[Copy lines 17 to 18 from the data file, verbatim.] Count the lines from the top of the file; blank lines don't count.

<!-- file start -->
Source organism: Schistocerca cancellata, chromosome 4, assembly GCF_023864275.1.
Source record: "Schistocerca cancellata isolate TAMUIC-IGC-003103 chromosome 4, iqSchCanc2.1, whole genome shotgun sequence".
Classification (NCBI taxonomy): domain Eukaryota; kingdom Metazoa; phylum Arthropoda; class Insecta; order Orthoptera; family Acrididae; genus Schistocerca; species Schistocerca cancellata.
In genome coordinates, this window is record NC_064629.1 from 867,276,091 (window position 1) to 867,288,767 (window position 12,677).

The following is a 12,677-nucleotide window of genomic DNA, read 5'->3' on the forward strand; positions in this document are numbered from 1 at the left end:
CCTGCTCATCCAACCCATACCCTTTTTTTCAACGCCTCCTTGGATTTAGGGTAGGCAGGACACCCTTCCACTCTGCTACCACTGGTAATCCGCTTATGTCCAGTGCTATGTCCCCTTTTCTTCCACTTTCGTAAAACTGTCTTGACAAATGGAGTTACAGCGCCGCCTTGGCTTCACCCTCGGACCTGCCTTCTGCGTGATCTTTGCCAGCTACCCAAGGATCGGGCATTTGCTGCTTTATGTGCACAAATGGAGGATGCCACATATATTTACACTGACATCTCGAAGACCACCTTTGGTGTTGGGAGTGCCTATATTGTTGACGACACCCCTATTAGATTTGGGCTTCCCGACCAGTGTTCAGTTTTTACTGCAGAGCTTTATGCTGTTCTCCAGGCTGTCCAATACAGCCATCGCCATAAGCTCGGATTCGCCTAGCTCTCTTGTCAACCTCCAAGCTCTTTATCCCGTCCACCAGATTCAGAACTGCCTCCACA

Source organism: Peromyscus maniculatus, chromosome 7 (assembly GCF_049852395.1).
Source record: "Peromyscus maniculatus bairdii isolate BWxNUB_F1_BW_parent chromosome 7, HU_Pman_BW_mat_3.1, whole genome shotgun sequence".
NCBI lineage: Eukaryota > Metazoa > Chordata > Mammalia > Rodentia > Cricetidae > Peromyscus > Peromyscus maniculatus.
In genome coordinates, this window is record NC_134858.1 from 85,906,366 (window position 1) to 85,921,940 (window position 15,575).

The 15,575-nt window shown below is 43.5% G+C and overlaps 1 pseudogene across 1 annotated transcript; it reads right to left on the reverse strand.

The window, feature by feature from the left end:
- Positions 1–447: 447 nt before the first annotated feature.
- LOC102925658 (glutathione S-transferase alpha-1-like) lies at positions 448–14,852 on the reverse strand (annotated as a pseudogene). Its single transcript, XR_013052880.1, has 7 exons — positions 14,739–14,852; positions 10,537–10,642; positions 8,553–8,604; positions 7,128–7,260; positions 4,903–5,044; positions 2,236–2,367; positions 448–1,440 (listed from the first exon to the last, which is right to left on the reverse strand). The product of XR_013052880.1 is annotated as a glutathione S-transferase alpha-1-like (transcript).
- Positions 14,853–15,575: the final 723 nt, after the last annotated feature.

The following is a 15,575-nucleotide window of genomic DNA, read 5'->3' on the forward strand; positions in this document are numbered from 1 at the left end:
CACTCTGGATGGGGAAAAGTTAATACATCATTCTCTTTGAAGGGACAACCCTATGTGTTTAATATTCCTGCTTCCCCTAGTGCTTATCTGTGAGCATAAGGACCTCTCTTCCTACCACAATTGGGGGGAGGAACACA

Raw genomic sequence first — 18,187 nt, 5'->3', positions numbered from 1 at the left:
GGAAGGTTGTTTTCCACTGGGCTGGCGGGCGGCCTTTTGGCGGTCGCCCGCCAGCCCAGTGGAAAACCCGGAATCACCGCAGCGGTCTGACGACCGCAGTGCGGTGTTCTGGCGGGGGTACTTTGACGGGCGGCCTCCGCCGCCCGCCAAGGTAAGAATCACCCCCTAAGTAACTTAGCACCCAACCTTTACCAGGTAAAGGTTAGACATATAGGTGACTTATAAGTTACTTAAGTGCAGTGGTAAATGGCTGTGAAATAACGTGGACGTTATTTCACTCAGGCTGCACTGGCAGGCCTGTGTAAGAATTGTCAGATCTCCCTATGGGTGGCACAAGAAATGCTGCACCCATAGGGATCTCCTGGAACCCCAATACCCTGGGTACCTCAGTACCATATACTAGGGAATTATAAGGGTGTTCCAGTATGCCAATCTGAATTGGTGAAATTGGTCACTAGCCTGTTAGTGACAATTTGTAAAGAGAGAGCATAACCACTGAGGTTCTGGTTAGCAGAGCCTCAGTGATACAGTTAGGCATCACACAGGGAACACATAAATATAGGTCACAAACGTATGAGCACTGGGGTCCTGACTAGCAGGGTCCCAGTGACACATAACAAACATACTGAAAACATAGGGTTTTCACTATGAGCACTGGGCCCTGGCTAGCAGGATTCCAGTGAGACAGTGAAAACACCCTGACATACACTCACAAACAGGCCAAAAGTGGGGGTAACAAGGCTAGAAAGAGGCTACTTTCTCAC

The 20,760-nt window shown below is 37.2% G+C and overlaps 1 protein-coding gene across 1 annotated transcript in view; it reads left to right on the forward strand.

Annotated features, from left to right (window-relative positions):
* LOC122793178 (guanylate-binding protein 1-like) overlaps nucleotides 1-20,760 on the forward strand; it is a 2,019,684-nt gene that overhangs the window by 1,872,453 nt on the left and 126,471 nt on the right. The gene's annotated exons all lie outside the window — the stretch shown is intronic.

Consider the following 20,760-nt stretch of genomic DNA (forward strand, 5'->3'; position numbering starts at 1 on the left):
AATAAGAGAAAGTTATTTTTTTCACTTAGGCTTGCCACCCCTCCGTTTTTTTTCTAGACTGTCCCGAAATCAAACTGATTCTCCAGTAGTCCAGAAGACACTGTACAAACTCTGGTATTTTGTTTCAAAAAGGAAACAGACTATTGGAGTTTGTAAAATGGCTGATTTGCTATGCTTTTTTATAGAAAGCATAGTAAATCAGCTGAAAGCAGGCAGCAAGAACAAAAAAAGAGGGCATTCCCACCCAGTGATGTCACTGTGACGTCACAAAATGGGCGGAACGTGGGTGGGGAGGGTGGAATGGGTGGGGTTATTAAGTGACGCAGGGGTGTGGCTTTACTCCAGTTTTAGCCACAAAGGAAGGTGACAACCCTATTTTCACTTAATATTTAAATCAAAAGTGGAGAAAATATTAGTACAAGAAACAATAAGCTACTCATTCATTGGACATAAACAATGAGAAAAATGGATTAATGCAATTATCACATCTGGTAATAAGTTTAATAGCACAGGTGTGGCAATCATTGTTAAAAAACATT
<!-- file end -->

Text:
CACTCTGGATGGGGAAAAGTTAATACATCATTCTCTTTGAAGGGACAACCCTATGTGTTTAATATTCCTGCTTCCCCTAGTGCTTATCTGTGAGCATAAGGACCTCTCTTCCTACCACAATTGGGGGGAGGAACACA

Raw genomic sequence first — 18,187 nt, 5'->3', positions numbered from 1 at the left: